The Great Cipher was elusive to even the greatest scholars for more than two centuries, creating a whole span of encrypted letters containing enigmatic answers to some of the biggest speculations in history. When the breakthrough in the pattern of the cipher came in 1983 at the hands of Bazeries, the reasons the cipher was exponentially difficult to crack were revealed.
Not only did Bazeries discover that there were 587 different numbers in total, but he also learned after painstaking exploration that the numbers were not homophones. The simple fact that the Great Cipher did not follow the common practice of substituting one or multiples numbers for a single letter further complicated the ability for cryptanalysts to crack it. Furthermore, the Great Cipher was additionally not combinations of double letters indicated by numbers, but instead contained numbers that represented the syllables in the French language.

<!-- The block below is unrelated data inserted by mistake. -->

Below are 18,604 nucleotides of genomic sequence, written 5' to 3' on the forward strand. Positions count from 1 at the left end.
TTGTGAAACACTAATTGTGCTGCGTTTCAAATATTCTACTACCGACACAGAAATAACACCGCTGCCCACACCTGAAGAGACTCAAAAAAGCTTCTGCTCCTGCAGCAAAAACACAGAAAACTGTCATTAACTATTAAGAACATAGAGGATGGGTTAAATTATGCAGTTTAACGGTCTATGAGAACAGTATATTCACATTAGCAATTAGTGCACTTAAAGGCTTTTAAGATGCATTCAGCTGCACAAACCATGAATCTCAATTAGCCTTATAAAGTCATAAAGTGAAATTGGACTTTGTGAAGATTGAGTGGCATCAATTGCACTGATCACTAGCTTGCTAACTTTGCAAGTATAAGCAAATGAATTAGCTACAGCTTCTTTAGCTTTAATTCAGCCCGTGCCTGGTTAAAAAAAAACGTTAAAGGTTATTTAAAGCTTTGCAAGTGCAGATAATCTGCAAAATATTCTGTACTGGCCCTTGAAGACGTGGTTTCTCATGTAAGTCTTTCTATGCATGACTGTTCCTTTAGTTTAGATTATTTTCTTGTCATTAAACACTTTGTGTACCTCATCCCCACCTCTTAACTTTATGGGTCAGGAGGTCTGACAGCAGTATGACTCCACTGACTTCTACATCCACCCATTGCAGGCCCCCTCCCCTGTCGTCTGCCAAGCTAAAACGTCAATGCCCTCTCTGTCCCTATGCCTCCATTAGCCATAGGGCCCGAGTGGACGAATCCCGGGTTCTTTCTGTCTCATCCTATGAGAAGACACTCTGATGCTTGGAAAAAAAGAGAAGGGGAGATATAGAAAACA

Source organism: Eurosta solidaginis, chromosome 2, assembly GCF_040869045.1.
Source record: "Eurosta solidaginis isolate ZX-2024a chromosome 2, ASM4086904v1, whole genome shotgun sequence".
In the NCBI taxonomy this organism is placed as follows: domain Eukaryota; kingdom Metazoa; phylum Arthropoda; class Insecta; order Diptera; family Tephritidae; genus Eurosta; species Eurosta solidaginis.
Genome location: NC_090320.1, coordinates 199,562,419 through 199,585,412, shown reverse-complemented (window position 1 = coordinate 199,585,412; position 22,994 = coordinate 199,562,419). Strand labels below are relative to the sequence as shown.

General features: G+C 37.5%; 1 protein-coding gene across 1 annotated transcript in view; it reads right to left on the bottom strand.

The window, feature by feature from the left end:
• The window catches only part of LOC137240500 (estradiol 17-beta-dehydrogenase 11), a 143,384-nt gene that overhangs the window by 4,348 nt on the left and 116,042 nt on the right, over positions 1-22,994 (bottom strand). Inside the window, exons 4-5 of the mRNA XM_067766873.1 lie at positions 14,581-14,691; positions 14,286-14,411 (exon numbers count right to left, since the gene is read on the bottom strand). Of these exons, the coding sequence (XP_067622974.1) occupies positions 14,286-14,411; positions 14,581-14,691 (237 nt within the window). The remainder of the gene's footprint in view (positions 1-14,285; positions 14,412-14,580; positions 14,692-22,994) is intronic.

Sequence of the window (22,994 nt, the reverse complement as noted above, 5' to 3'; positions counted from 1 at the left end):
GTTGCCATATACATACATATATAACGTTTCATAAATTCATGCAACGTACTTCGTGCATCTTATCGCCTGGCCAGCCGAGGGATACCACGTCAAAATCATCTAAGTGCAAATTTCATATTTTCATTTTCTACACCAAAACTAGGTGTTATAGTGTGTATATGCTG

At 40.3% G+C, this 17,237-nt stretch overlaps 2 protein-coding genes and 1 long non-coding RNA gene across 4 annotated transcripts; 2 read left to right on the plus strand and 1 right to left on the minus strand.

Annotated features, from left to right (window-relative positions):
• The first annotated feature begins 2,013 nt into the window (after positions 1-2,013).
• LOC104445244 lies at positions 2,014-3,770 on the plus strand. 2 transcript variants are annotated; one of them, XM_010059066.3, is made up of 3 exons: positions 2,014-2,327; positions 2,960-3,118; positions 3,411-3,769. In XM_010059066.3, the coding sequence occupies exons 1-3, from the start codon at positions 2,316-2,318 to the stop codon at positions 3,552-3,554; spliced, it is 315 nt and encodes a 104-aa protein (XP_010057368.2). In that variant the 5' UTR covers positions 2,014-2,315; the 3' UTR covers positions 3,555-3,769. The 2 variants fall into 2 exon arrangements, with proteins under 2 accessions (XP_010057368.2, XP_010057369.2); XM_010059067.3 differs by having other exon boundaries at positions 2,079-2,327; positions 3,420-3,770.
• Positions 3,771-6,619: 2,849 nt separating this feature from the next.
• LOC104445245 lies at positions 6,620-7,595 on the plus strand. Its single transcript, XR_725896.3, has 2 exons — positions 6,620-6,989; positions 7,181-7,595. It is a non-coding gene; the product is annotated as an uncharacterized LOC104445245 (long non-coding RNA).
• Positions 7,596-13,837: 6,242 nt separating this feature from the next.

The Rossingols were not secure in simply allowing numbers to represent syllables. To further complicate the cipher, the number of digits in the numbers representing each syllable did not correspond to the number of letters in each syllable. For example, in the first word Bazeries decrypted, "les ennemis," while the three digit number 124 represents the syllable "les", three digit numbers also represent "ne" and "s", 125 and 345, respectively. The Rossingols additionally created numbers that represented not a syllable, but deletion of the previously stated syllable.
Together with the death of the Rossingols before the secrets of the cipher could be revealed, these factors created an entirely secure cipher. One so secure it would take the human race an additional two hundred years of discovery to crack.